Escrow and home refinancing
February 14, 2020 4:19 AM   Subscribe

I am refinancing my home with the same lender that services my mortgage right now and they're going to apply the money that's in escrow right now (for property taxes) to the payoff of the loan, forcing me to fund a new escrow account at closing. Is this normal?

I am refinancing my mortgage with the same lender who services my loan right now (though they sold the mortgage to Fannie Mae immediately after closing). I got the preliminary disclosure today and noticed that one of the costs is to fund an escrow account with 4 months worth of property taxes (Jan, Feb, March, and a one month buffer).

When I pressed them on this (why can't you just move what's in the escrow account already), they eventually transferred me to some guy who explained it is because they are applying what is in escrow right now to the balance of the loan as part of the payoff. The amount being financed is not decreased by the amount that is in escrow right now so I am confused.

Is this normal? I would expect one of these outcomes:
1. What is in escrow right now is simply used to fund a new escrow account, any shortfall I am responsible for (probably 1 month of property taxes)
2. What is in escrow right now is applied to the payoff of the loan, but then the total amount refinanced should be the payoff balance now less what is in escrow

Am I missing something? I was finding it hard to get anywhere with them on the phone yesterday because the last guy who was explaining this to me was acting as though this is common practice and I was an idiot for not already knowing this was going to happen. I can guarantee this was not mentioned to me during any part of the process until yesterday.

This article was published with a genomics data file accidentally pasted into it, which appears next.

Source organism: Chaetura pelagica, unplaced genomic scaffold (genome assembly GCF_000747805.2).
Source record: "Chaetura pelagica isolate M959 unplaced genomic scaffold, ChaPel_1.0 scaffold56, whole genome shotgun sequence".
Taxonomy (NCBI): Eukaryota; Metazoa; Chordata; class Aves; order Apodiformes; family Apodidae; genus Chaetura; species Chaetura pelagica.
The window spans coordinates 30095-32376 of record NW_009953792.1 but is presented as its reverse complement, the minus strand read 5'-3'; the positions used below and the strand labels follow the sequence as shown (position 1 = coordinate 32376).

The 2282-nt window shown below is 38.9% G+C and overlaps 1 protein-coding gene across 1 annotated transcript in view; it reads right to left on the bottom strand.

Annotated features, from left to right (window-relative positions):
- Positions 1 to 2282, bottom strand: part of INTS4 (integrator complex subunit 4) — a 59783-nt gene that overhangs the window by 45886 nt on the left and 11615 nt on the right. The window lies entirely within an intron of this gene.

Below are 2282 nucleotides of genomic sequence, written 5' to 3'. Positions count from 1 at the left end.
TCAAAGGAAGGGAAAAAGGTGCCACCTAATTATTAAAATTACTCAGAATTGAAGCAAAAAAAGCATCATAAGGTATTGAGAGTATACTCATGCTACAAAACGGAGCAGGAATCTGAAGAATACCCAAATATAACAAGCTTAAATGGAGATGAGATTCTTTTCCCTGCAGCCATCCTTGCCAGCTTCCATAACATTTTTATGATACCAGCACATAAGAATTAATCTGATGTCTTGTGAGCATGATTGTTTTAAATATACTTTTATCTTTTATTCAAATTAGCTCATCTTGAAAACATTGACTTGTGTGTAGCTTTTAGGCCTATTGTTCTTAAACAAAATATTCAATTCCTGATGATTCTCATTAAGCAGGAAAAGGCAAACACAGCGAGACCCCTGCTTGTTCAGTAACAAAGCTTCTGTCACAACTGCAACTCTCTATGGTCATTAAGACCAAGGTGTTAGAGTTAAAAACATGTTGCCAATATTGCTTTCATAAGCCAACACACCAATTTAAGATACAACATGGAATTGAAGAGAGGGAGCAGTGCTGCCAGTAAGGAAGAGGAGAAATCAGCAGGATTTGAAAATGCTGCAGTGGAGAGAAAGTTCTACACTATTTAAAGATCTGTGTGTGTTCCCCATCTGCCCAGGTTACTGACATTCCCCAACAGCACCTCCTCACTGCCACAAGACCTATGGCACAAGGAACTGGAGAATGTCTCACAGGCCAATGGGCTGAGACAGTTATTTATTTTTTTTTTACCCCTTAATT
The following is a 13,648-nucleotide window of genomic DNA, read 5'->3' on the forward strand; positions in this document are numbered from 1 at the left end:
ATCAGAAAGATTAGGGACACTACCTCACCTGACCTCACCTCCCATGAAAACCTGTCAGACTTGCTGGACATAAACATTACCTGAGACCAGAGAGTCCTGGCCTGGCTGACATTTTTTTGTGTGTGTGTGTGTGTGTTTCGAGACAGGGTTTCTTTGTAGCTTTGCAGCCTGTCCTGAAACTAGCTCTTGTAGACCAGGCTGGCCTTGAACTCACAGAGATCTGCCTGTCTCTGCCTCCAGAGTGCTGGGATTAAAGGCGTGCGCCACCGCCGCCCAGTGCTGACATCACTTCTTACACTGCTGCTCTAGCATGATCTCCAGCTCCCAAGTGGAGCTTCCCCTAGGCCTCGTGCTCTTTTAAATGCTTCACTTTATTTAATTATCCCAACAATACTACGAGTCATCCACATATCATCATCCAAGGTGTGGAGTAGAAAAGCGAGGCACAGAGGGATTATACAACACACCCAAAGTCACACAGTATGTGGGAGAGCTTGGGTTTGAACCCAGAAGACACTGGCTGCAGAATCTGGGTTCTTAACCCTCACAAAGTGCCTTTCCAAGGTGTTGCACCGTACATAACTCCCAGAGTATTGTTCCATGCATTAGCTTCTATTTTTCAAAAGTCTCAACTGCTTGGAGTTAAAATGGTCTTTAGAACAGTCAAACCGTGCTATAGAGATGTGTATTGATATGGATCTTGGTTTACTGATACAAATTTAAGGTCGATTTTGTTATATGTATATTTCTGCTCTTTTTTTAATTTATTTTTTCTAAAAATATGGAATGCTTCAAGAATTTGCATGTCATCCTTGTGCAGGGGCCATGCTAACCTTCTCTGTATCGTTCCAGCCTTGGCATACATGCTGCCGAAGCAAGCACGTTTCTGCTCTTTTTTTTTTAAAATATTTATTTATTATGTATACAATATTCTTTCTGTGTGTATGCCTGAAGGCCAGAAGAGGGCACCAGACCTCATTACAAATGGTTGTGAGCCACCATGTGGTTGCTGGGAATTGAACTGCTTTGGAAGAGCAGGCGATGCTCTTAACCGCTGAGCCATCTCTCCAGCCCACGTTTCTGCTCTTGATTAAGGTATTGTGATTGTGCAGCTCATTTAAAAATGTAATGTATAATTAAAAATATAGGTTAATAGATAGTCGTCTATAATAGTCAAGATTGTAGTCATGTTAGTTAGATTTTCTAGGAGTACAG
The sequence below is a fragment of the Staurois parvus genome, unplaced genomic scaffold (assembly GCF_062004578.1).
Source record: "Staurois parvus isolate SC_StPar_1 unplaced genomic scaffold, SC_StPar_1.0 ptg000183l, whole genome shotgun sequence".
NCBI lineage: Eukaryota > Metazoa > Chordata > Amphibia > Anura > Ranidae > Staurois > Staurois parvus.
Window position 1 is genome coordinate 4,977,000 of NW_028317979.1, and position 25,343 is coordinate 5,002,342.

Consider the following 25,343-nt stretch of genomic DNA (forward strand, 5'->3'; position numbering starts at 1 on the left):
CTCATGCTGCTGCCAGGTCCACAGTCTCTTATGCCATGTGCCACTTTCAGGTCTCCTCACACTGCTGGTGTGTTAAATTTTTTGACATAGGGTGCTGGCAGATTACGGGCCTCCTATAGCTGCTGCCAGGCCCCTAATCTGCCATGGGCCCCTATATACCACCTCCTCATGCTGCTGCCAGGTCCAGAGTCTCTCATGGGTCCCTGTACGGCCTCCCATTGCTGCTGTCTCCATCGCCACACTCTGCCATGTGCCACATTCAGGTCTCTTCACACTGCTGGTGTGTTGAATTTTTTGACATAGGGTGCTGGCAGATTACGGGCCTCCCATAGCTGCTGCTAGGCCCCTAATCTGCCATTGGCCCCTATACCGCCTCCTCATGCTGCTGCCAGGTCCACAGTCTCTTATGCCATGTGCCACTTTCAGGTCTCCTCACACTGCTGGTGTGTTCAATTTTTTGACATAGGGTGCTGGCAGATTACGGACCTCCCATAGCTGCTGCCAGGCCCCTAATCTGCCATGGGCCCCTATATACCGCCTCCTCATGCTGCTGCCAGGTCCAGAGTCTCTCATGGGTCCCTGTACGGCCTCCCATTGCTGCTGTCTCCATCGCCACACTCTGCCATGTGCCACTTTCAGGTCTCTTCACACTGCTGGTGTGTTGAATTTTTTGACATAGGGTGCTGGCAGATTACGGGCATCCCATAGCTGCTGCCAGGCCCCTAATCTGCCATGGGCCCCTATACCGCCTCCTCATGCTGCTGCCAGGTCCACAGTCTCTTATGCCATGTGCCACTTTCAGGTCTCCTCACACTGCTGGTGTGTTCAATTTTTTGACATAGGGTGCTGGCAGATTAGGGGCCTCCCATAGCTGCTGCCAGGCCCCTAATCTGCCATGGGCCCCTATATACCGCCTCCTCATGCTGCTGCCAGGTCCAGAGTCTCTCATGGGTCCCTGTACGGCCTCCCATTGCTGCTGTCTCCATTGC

posted by King Bee to Work & Money (7 answers total)
 
I discussed refinancing a home from primary residence to a rental (and 15yr to 30yr) recently, and my understanding was that I'd have to come up with the escrow funds separately for the new loan and they'd refund the other escrow after some period of time after the refi closed.

So it seems likely to me that they'll actually cut you a check separately some time after the closing. There's probably some reason why they can't just slide the escrow from one loan to another until all the paperwork is done, but I don't know enough about these transactions (nor do I want to do enough of them to learn...) to say what it would be.
posted by jzb at 4:38 AM on February 14


You could ask if you can decline to have an escrow account, and fund your taxes and insurance yourself. I've done this on the last 4 mortgages I've gotten.
posted by rabbitrabbit at 5:56 AM on February 14 [1 favorite]


When you refinance you're technically paying off the first loan. And the terms of that loan typically state that excess escrow money has to be paid back to you personally in 30 days or something like that. It's never refunded to you on the closing date.

The cynical point-of-view is "of course, they can keep that money in their float for 30 days!". The non-cynical view is "well, they're following the terms of the contract and once they know the loan is closed and all paperwork is completed, then they are doing what they are instructed to do". The bank isn't obligated to move your money to the new account, nor do they want to bother since it's usually not the same bank.